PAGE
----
Small group holidays are a more purse friendly option (although this is never a budget trip; a single gorilla permit in Uganda costs US $600) and bring the camaraderie of travelling with a group of likeminded travellers – usually, a maximum of 18 people. Some small group trips use lodges and hotels for accommodation, others offer full service camping, which is a less luxurious, but more immersive experience – we’re talking hyenas, hippos and warthogs nosing around your tent at night levels of immersion!Most safari and gorilla holidays also offer chimp tracking. This is a fun experience, quite different to seeing gorillas. Chimps tend to move around more and frequently climb between the forest floor and the trees. They live in fluid, often fractious communities rather than families, and observing them interacting is really entertaining. In Uganda, you may also take a boat cruise on the Kazinga Channel in Queen Elizabeth National Park, to see the huge concentrations of hippo wallowing there (reported to be about 30,000), plus there might be optional white water rafting on the Nile, and village and community project visits.
You should expect a few long days of driving, especially on those trips that cover two or three countries, and also poor, bumpy roads that make even the shortest journeys a bone-jangling experience (this is the famous ‘African massage’). The trick is to go with the flow and just soak up the scenery and glimpses of village life, which won’t disappoint. There will be lots of chances to stop to shop at roadside stalls, stretch your legs or take photos.
While the game drive component of these trips is classed as leisurely, you’ll need to be fit enough to cope with a trek to see the gorillas. They’re not called mountain gorillas for nothing, so expect to be hiking uphill and also veering off into dense forest, since gorillas rarely oblige by sitting right on the path in front of you. So, expect a minimum of three hours walking on irregular terrain to find the gorillas, sometimes hiking up to around 2,600m, tackling steep ascents and descents over muddy slopes. It’s a good idea to hire a porter for gorilla tracking, who will help carry your bag and camera kit and offer a steady hand on slippery sections. Porters can be hired on the day, and you’ll be providing a valuable wage for local people by employing one.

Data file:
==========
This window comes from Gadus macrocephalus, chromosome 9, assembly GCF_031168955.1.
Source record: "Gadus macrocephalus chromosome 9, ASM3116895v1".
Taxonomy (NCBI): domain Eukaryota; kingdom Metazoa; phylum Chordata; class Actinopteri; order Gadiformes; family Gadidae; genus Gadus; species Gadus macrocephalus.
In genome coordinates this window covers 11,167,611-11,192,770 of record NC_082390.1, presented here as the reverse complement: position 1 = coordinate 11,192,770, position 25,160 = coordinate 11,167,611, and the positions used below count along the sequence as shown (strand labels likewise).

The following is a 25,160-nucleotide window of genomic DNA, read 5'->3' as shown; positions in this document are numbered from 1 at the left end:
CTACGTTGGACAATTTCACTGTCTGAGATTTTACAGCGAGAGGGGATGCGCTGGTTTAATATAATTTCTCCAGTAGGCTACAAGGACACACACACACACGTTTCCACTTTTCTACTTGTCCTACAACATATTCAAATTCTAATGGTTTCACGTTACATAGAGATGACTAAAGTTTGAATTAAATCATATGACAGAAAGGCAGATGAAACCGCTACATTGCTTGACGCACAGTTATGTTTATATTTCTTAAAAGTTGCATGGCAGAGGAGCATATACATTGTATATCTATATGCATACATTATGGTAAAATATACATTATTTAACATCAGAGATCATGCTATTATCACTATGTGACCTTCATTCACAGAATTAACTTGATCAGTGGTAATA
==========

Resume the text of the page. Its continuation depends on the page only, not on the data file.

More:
Organised tours that include a safari and gorilla tracking will secure the gorilla tracking permit (and chimp tracking permit, if on the itinerary). These permits sell out extremely quickly and far in advance, but specialist tour operators will buy up permits, so you don’t need to. Uganda Wildlife Authority (UWA), which manages the national parks, issues only 88 permits a day for gorilla tracking in Bwindi Impenetrable National Park, so competition is fierce.
Some trips include one gorilla tracking experience, with the option of choosing to do a second. Be aware, though, that if you do want that second tracking trip, you need to secure it at the time of booking, and you also need to book early, too, since your tour operator will not have secured any tracking permits additional to what’s set out in the itinerary.

Tailor made trips that include a classic safari and gorillas run throughout the year. Uganda sits on the equator but its higher elevation means that it enjoys a pleasant climate with average temperatures of 25°C and cool nights. It is rainiest in March, April and May, with shorter rains in October and November. You can still find gorillas; just expect trekking to see them to be more slippery. Since the game is not migratory you’ll also be able to take game drives in the national parks now, but thicker vegetation does make game spotting harder.

Trips that include Kenya don’t tend to run during March, April and May, since this is the rainy season. Roads are often impassable, and the lush vegetation and falling rain make wildlife watching difficult. If you’re combining Kenya and Uganda, and want to catch the Great Migration in the Masai Mara, travel in July and August for the best chance of seeing it.